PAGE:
Ten Ways to Publicize Your Group

Rachel Brown Kirkland, Dalton, Georgia, USA

It was April 2017 and I had prepared for hours to lead my first meeting as a fresh-out-of-the-package, newly minted, La Leche League Leader. I set out chairs, laid snacks neatly on the table, hung our LLL banner on the door and sat down and waited. Since my co-Leader was unable to attend that day, I would be leading alone.

I waited … and waited … and waited.

At 30 minutes past the hour, I debated going home. At 45 minutes past, I began packing things away but with a new plan. If the breastfeeding community didn’t know to come to us, we would go to them.

Armed with a stack of meeting flyers, I began making the rounds to anywhere I could think of where families might go. I visited our town’s crisis pregnancy center, community center, pediatrician offices and obstetrician offices to ask if they would display flyers. Most were happy to accommodate and the results paid off.

At the next meeting, we were visited by two new attendees, both of whom have become very active in our Group. A year later, one is interested in leadership. Both are active in promoting LLL in our community.

Our Group has been small for many years and remains so, but never since that time have we had a meeting with no attendees!

If you are looking for places to reach those who might not know about your Group, here are ten suggestions:

  1. Doctors’ waiting rooms. These can include pediatric care offices as well as those for general practitioners and others. What better way to reach the right audience?
  2. Antenatal care clinics. Many mothers want breastfeeding information before the baby is born, but not everyone considers attending an LLL Series Meeting while pregnant. Reach them early with flyers posted around the office or clinic.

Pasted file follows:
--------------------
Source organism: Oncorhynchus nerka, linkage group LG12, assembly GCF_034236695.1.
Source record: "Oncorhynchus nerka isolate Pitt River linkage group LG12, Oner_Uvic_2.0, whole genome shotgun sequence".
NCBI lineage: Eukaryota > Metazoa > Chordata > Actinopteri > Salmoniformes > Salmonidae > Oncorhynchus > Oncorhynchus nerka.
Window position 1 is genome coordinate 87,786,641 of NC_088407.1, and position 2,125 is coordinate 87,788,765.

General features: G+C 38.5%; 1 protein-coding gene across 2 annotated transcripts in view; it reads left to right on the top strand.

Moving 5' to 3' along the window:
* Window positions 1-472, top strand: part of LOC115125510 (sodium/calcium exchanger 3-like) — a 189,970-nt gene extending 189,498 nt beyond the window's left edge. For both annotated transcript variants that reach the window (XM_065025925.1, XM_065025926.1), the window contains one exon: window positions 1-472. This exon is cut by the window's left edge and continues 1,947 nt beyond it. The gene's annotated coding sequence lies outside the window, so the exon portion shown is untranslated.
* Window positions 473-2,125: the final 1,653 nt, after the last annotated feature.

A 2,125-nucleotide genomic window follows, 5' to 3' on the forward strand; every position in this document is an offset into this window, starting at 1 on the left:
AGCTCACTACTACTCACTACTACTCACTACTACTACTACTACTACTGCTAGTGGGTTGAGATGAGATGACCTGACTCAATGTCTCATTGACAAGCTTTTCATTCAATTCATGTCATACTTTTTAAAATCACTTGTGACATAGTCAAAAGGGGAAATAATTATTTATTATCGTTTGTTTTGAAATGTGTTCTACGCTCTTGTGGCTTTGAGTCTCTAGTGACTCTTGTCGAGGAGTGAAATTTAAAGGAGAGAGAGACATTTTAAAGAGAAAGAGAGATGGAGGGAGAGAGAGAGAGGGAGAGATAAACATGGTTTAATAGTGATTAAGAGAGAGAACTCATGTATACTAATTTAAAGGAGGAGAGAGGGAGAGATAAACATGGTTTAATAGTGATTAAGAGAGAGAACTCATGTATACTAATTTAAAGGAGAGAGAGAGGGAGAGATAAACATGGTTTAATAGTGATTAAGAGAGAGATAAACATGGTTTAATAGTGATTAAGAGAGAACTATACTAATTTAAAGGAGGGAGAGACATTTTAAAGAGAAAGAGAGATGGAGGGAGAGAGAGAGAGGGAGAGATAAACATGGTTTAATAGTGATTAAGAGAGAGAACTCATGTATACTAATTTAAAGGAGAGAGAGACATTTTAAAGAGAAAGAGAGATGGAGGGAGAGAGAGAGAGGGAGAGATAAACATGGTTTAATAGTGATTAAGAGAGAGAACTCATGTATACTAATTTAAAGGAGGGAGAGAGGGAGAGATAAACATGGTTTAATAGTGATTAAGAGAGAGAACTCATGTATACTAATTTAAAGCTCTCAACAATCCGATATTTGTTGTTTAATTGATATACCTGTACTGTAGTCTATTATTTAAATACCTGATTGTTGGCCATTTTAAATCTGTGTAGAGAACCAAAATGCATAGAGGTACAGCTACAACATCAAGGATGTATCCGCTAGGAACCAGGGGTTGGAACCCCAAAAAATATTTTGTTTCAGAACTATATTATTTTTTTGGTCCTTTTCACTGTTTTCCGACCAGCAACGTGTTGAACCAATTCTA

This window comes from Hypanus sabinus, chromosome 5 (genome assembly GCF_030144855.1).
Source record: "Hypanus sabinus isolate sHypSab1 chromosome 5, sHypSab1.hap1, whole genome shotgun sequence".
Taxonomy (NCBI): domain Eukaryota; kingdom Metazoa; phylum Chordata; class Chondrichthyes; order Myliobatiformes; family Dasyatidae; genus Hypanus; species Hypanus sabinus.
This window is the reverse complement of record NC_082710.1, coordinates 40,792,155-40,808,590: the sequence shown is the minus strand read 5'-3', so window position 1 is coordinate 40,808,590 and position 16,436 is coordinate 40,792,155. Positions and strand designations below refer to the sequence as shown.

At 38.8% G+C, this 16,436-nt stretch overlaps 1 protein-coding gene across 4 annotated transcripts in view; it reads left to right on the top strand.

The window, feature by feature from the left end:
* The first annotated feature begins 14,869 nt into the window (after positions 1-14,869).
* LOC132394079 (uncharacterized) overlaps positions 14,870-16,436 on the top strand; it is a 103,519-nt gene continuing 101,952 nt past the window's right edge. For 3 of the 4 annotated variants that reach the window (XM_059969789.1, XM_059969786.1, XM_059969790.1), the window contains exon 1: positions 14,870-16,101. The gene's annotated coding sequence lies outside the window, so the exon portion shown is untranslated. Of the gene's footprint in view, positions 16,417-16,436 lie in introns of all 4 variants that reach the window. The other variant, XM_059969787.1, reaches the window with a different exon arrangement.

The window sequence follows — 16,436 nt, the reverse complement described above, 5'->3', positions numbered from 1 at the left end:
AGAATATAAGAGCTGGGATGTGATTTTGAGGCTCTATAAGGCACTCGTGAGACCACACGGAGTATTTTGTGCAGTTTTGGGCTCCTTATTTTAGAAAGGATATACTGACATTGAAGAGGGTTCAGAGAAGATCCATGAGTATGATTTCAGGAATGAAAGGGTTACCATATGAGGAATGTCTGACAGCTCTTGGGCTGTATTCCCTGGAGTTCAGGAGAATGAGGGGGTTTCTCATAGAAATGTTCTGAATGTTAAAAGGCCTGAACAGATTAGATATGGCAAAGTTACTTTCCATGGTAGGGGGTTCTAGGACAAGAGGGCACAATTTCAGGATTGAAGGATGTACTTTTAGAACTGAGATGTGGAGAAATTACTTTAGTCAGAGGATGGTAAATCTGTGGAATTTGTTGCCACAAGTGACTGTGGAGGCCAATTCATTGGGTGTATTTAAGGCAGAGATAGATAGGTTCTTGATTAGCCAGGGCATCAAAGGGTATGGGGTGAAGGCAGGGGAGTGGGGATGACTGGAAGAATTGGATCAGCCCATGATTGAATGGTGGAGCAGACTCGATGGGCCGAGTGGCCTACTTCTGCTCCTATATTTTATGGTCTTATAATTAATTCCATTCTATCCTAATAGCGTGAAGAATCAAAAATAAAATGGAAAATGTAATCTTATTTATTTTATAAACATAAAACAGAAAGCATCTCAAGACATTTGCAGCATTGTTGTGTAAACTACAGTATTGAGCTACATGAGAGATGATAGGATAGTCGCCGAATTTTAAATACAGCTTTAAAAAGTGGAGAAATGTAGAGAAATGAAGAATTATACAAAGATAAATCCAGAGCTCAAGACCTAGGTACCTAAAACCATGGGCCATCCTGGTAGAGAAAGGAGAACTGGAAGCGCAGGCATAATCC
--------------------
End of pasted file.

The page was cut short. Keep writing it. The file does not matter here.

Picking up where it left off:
3. Pregnancy centers. Many mothers-to-be turn to pregnancy centers for support and counseling when an unexpected pregnancy or situation arrives. Let them know there is support out there for those who want to breastfeed.
  4. Libraries. These gathering places often have bulletin boards advertising community meetings and events.
  5. Mothers’ groups. Some are based on real-life meetings. Others are virtual communities that gather on Facebook or Instagram. Identify the groups in your area and ask organizers to share meeting and Leader contact information with their members.
  6. Public health departments/offices. Many mothers receive various forms of government support in the postpartum months. Let them know about LLL’s support as well.
  7. Facebook. If you don’t have a Facebook page, make one and use it to promote your meetings as “events” that can be publicly shared. Today’s mothers are digital natives who often turn to the Internet before anyone else.
  8. The local newspaper. Newspapers often run meeting notices free of charge in print and online. Publicizing meetings this way is often a simple process.
  9. Public parks. Many community centers, recreational centers, parks and other public spaces have bulletin boards used for promoting community events and resources. Always check your local rules and guidelines before posting.
  10. Local radio stations, particularly those in small towns, are often happy to read short meeting announcements free of charge. It’s worth checking out your options.

Rachel Brown Kirkland is a La Leche League leader in Dalton, Georgia, USA, where she lives with her husband and four-year-old son.